“Writers teach, not writing per se, but how to engage in writing as a process and a means of perception. The actual work of writing is seldom sublime. It’s a struggle that grows more difficult if we avoid it. Writing is often excruciatingly slow and repetitive. Time, in slipping and sliding, makes itself felt and immediate. Words are the way in, but nothing is guaranteed. What writers or readers can do with language, or understand inside it, depends on what they know—on refining their sensibilities, on writing, revising, waiting, reading, writing, as though living in language were life and death.” Year in Reading alumna Jayne Anne Phillips writes for the Literary Hub about the importance of writing programs. For more on the debate, check out Hannah Gersen's Millions essay.
The Virginia Quarterly Review's Fall 2011 issue, "The Soviet Ghost", is now available online. Not to be missed is Ed Ou's heartbreaking essay and slideshow on how the Soviet government performed nuclear weapons tests on innocent Kazakh citizens. Dimiter Kenarov's essay on Belarusian tractors is simultaneously a personal journey, an impressive work of history, and a good ol' fashioned KGB crime story.
This week in book-related infographics, round 2: Lapham's Quarterly takes a look at the day jobs of famous authors, among them T.S. Eliot, who was responsible for processing reports on German debt, and Charlotte Bronte, who had laundry fees deducted from her pay. Pair with our own Emily St. John Mandel's essay on "Working the Double Shift" and "all the strangely varied occupations that a person accumulates when the primary objective is not to establish a career, per se, but just to pay the rent while they’re working on a novel."
In the current issue of Bookforum, David L. Ulin of the Los Angeles Times picks up and runs with a topic we've written about here - the current boom in fiction about the counterculture of the '60s. Ulin's long essay, called "Go Start Anew," revisits recent books by Christopher Sorrentino, Dana Spiotta, Hari Kunzru, and Zachary Lazar (whose "Year in Reading" picks bespeak a certain fascination with the '60s). Moreover, Ulin asks why the curdling of Aquarian idealism speaks so strongly to the current moment. I'm not sure I agree with his answer, but the argument is, as usual, provocative and deeply felt. It's a Bookforum highlight, as is the entire "Fiction and Politics" supplement, and we urge you to check it out.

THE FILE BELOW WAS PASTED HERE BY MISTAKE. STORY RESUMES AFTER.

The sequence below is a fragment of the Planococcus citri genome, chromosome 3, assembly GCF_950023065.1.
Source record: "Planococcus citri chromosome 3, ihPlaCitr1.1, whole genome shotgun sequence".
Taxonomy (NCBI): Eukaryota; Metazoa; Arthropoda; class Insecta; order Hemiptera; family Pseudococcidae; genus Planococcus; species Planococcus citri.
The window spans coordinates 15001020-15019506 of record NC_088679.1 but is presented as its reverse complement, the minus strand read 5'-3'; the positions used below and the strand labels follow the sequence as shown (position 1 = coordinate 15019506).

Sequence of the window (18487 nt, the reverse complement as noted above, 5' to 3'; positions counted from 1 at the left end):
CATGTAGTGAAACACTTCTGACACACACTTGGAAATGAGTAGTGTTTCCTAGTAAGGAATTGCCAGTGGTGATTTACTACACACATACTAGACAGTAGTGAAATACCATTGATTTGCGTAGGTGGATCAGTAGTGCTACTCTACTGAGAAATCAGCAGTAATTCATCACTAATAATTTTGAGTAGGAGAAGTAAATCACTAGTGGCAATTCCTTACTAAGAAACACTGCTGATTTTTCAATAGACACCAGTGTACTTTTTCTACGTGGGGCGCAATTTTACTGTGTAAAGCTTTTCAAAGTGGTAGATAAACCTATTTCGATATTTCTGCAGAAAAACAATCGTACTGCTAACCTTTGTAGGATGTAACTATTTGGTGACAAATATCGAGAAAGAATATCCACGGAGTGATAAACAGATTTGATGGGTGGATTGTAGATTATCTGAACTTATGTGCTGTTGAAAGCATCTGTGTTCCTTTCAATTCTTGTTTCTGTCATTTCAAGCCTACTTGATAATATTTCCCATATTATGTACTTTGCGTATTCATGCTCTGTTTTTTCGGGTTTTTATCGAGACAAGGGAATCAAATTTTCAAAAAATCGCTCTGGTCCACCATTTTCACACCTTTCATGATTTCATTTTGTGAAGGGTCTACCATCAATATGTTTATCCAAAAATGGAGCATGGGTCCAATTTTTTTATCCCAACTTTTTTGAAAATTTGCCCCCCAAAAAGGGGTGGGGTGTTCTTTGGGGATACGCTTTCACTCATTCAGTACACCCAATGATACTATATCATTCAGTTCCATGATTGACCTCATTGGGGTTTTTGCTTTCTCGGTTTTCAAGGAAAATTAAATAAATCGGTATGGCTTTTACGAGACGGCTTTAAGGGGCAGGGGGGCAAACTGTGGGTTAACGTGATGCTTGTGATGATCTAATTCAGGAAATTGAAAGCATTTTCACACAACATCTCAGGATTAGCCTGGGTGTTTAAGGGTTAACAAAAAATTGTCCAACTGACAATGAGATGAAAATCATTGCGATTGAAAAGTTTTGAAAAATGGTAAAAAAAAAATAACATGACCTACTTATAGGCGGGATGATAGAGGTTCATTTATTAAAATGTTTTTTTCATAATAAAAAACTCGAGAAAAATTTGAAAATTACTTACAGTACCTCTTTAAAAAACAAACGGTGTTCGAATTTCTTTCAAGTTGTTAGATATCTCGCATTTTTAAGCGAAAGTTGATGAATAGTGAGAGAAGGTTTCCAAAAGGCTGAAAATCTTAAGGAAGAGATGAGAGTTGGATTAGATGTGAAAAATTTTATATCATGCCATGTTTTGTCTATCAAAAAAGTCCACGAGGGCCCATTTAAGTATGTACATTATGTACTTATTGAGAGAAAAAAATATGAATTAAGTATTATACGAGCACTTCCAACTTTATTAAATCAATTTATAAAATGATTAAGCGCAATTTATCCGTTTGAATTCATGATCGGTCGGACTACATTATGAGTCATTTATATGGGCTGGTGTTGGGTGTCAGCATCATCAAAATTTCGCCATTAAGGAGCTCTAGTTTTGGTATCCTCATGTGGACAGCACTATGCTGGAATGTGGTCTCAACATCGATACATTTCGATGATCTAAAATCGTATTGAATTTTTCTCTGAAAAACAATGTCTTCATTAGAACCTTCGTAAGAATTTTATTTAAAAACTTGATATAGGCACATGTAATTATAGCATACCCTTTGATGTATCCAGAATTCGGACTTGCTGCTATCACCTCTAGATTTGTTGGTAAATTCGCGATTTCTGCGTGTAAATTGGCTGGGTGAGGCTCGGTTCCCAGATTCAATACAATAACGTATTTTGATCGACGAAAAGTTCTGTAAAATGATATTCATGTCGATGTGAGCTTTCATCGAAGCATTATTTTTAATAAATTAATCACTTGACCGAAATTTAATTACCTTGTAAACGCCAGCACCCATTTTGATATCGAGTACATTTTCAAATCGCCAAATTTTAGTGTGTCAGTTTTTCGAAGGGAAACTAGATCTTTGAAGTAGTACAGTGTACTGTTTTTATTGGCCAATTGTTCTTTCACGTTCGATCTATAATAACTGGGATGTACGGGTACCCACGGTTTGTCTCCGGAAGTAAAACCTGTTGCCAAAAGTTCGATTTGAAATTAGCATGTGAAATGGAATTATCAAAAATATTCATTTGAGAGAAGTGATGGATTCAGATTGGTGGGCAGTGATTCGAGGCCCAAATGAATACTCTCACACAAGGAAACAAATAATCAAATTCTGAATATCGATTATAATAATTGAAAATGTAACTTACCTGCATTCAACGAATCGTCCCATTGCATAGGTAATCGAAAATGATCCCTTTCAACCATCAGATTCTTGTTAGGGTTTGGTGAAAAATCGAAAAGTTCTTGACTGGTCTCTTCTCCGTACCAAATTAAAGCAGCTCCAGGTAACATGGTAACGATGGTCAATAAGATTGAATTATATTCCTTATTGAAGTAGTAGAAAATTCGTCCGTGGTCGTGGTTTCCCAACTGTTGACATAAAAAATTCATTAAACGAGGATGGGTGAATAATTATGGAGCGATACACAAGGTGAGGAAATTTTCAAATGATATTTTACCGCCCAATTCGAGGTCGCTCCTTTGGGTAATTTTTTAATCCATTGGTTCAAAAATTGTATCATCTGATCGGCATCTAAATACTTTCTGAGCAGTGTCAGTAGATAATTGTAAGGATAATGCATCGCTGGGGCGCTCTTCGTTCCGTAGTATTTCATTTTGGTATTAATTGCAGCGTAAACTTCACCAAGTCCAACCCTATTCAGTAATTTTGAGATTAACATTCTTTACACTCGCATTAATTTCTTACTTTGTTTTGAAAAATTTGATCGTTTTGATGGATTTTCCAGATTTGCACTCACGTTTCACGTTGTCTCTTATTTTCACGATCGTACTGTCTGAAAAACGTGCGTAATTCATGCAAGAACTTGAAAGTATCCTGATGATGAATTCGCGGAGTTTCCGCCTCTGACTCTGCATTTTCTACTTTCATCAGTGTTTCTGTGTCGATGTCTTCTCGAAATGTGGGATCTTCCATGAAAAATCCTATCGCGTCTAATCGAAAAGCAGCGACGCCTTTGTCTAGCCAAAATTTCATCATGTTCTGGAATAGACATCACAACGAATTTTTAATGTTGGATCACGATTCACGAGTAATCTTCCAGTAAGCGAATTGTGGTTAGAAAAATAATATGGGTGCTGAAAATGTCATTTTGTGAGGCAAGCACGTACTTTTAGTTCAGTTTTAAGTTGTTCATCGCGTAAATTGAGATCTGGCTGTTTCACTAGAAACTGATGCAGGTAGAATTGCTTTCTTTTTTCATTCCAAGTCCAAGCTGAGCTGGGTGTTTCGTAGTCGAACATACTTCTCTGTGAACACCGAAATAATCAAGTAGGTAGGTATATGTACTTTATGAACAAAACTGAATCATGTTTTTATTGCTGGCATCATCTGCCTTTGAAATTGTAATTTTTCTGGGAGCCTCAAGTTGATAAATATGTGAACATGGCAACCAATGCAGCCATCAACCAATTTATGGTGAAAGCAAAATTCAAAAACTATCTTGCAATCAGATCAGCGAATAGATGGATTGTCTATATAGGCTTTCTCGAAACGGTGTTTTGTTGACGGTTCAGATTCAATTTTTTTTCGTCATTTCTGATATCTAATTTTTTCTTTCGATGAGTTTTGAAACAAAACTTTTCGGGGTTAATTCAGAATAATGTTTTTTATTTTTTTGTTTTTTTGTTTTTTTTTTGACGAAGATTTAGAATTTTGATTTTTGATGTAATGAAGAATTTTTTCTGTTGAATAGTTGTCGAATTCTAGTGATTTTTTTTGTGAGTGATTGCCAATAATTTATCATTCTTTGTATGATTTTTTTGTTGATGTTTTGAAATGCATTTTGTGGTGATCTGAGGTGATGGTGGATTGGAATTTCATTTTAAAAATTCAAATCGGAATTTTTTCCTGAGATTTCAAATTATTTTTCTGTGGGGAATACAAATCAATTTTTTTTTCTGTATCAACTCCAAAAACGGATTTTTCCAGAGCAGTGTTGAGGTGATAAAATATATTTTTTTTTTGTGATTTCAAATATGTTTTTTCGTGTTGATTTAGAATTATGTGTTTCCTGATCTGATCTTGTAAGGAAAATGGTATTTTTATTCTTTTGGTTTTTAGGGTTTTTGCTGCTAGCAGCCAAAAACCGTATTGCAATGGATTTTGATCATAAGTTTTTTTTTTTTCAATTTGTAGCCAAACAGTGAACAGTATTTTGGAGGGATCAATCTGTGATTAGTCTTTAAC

The detectives we meet in Tana French's novels, those who guzzle watered down coffee after an all-night stake-out, who toss suspects into one of their intentionally-uncomfortable interview rooms, who like to say Jaysus as they snap on their latex gloves, are smart but haunted creatures. They can solve crimes, but they can't solve themselves. E.M. Forster called "The king died and then the queen died of grief" a plot. In a Tana French novel, it's more like: "The king died and then the queen became a really good detective until a particular case dredged up her grief/resentment/secrets and mucked up her whole life." Now that, ladies and gentlemen, is the kind of "and then" you want to read in the summertime. In some ways, Broken Harbor is the most straightforward book in French's oeuvre. At its outset, Detective Mick "Scorcher" Kennedy -- whom some of you might remember as a minor character in Faithful Place -- is assigned a gruesome, tragic case: a husband and his two young children have been found dead in their home in Brianstown, a half-deserted development on the coast of Ireland. The wife is in intensive care, recovering from serious knife wounds. Kennedy needs to nail this case after a previous professional screw-up, and his partner is a working-class rookie named Richie. They both have something to prove, their motivations are clear, and the plot, for the most part, adheres to a juicy police procedural/mystery story. Who killed these victims, and why? Will the wife wake up? Does she know anything? Why are there those holes punched into the walls of their otherwise immaculate house? Is the suspect they've nabbed guilty? It's questions like these that keep a girl up late reading. That the murders happened where Kennedy used to vacation with his family adds a ripple of tension, a pull of emotional mystery, into the narrative design. What was once a seaside camp called Broken Harbor is now a renamed "luxury" development, gone to seed in the wake of Ireland's financial crisis. Like French's other work, there's a back story in this novel that complicates the present conflict. As the pages accumulate, so does the reader's understanding of Kennedy's past. Not one, but two, tragedies emerge: the murders, and what happened to Kennedy and his family when he was a kid. Slowly, the plot takes on another dimension, for there is not only the case to solve, but also a person to understand. Other questions materialize: Is Detective Kennedy able to see this case clearly? Is he too eager to close it? Will his mentally-ill sister ruin him? The novel becomes about a man's binary ways of understanding the world, of believing the world can be understood, measured, quarantined, and then parceled into evidence. How this plot wraps around the book's initial, more straightforward one is what the novel is really about. To return to E.M. Forster, it's the novel's "of grief." French does many things very, very well in Broken Harbor. The writing, for one. Just as any shot of liquor could get me drunk, any well-plotted mystery novel could probably keep me turning its pages. It's the beauty of Tana French's prose, however -- lines like, "Interesting fact from the front lines: raw grief smells like ripped leaves and splintered branches, a jagged green shriek," and, "darker than the inside of bone" -- that makes me enjoy turning those pages. A Tana French mystery is like a fancy cocktail: sure, the alcohol alone could do the trick, but it's how the liquor interacts with the homemade ginger beer, or the muddled local strawberries, that make me feel closer to God. In Broken Harbor, French's writing is masterful, dare I say Godly: smooth, sharply observed, with at least one beautiful and accurate description on every page. It's what renders Brianstown, with its half-built houses and deserted streets, an eerie ghost town, one that would easily breed not only unease but violence. It's also what gets us closer to Kennedy and his particular way of seeing the world. Our hero is the declarative sort; he has particular ideas about how things work, and how to do his job, and he enjoys imparting this wisdom: "I watch myself hardest around the families. Nothing can trip you up like compassion," he narrates. And: "In every way there is, murder is chaos. Our job is simple, when you get down to it: we stand against that, for order." French's first-person narrative is intimate and also calculating: Kennedy's self-assured negotiation with the world dissolves as the story progresses, and that's dramatic. For the most part, the relationship between Kennedy and Richie is another successful aspect of the novel. Theirs is a love story without the sex, a work-place tale that echoes father-son narratives the world over, a story about intimacy and trust between men. For the first half of the book, Richie is a stand-in for the reader -- Kennedy shows him how to solve a case, Scorcher-style -- which is a clever device on French's part. Once the book moves away from its straightforward crime-solving, the story of how Kennedy and Richie's connection grows, strains, and frays is what most interested me. There are times when the novel falters. Occasionally, the emotional shifts in Kennedy seemed contrived. It sometimes felt as though French pushed her hero into believing theories that I wasn't sure he'd believe, perhaps all in the name of giving him a strong and dramatic arc. In the latter half of the novel, Kennedy makes decisions that felt a little thick to me: he was too attached to certain arguments regarding the case, and I didn't buy his inflexibility. In the first two-thirds of the novel, his relationship with Richie is depicted with grace, but the end of the book gave me an uncomfortable deus ex machina feeling. A near-end twist did surprise me, but it felt bullied into the story, as a way to wrap up the mystery. Maybe there was too much plot, and it got in the way of everything else. I was also immediately bored with a few of the minor characters, including a 20-something computer specialist who seemed snatched from any number of Law & Order episodes. Note: a penchant for loud techno music doth not a character make. Despite its flaws, the end of Broken Harbor left me deeply unsettled. French ends her novel with a mystery beyond the mystery: Why do terrible things happen? It's a question I've been pondering ever since. Just yesterday, for instance, as I walked home from the grocery store, a wind picked up and blew across my street like a portent of terror. I thought of Broken Harbor, of all that can happen beyond our control, and I shivered. Now, that's what I call summer reading.